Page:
This summer marks a second year of trying our own version of summer camp at home, rather than spend hundreds of dollars each week for our kids to attend theme camps. Each day is filled with fun, low-cost or free adventures, hands-on projects, and learning about science, history, and art. We intersperse each day with plenty of free play and add an hour of “relaxation time” after lunch so I get a break too! A lot of Stroller Hikers have asked for more information on what we’re doing, so we’ll post about them and link them to the curriculum page of Stroller Hikes.
Summer Camp with Mom 6: Bay Beauty
Week 2 of Summer Camp with Mom centered on the topic of the Bay Area. We started the week by drawing out a huge poster on butcher paper with what we expected to see at the Baylands in Palo Alto, our field trip for the day. We headed out, parking near the duck pond, a historic salt water swimming pool that had once been used by bathing beauties from Palo Alto, and is now a sanctuary for geese, ducks, coots, egrets, herons, pelicans, and more. We made quick work hiking all around the pond and to the observatory at the Baylands (sadly, closed on Monday), then settled down to paint with some watercolors.
I have seen artists at Palo Alto Baylands many times, and today was no exception. But today, the artists included three young kids, drawing rally trucks, forest landscapes, rainbows, and fireworks. I was the only one drawing the local landscape, but it was a treat to see that these kids are never lacking for creativity. Some had never painted with watercolors before, so it was fun to offer them this new experience. Everyone enjoyed blending colors and trying to draw things they could imagine or see.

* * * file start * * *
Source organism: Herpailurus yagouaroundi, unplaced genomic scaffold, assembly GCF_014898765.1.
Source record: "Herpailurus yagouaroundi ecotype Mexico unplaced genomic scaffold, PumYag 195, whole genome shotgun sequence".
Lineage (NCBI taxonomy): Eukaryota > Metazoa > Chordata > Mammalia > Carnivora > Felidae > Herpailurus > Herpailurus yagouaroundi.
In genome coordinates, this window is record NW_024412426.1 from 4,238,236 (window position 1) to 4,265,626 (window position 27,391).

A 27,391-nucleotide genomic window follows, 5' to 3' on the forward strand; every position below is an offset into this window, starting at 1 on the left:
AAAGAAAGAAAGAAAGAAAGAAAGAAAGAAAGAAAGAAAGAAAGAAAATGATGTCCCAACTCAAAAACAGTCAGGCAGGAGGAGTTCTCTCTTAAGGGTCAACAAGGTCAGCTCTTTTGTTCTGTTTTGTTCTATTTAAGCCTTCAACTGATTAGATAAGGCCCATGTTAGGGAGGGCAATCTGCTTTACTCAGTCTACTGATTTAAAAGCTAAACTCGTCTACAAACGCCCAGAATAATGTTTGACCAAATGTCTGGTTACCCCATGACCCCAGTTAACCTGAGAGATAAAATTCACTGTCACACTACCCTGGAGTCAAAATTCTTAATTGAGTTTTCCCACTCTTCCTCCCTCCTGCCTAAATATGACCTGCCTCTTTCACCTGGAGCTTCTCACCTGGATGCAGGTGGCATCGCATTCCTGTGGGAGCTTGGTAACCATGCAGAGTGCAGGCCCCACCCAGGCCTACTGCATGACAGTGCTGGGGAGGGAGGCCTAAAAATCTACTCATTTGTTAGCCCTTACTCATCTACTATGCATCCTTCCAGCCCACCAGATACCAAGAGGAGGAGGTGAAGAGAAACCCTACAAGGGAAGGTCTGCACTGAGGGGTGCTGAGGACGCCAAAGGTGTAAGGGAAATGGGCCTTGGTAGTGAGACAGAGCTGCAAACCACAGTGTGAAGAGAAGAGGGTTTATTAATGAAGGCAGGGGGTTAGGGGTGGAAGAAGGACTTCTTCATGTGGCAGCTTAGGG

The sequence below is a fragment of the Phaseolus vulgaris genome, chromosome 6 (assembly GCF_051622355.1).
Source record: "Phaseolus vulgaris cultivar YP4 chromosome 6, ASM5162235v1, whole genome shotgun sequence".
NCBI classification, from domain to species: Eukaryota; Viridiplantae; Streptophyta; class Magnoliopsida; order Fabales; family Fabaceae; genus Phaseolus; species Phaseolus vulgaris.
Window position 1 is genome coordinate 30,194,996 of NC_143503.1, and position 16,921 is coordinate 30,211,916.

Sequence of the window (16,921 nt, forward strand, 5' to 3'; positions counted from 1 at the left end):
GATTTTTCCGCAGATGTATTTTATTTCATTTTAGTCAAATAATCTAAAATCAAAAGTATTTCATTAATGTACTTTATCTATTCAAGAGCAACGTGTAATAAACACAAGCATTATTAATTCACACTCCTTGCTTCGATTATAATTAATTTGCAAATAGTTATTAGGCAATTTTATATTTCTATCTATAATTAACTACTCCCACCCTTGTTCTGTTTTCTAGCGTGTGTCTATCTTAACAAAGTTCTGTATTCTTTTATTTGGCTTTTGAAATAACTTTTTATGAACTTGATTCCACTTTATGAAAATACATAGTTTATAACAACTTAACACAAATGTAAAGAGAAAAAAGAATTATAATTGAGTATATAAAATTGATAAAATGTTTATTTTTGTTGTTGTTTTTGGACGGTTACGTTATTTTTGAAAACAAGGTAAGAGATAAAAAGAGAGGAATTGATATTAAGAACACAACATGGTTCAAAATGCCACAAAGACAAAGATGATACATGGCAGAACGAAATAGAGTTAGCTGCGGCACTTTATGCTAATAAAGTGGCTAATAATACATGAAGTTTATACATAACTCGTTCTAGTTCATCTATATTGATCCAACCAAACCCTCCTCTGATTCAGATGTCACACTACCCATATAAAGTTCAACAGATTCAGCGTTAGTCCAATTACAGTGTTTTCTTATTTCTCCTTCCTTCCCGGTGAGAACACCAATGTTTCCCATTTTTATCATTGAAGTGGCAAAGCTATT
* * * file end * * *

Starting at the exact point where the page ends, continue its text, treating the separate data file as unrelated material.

We headed home and added to our poster what we had seen that we had not drawn before – a lot more birds, flies, and bugs. I brought home a small sample of muddy water from one of the estuary regions of Palo Alto Baylands, so we enjoyed watching a water boatman bug zip to and fro, and watching little protists shake about and squiggle, amongst nematode worms. As before, when we had looked at yeast for making bread, there were no creepy-crawly responses, and the kids were impressed and amazed at what they could see through a microscope lens.
After a taco lunch, the kids relaxed. I cued up movies summarizing the natural beauty and diversity of the Bay Estuary (there is an exemplary, award-winning series titled “Discover the Bay” on YouTube), then we delved into Native American history of the region. There was some nice review about the flora and fauna of the area, including some ocean foods like we had discussed or tasted the week before. We watched as a Native American built a canoe out of reeds, and checked out the homes and dress of natives in the area centuries before. While the natives lived in thatch and mud structures, we opted to build something a bit less messy – Tepees out of tyvek and balsa dowels. The opportunity for design and experimentation with construction was just what the kids needed – something that initially took 15 minutes to complete lasted for 90 minutes, as the kids made their structures stronger, more complex, and prettier. Holly even grabbed some blankets and cuddled beneath hers for a catnap.
The day ended well with some bike riding around the block.
– Debbie (Founder), Max (8), and Holly (4)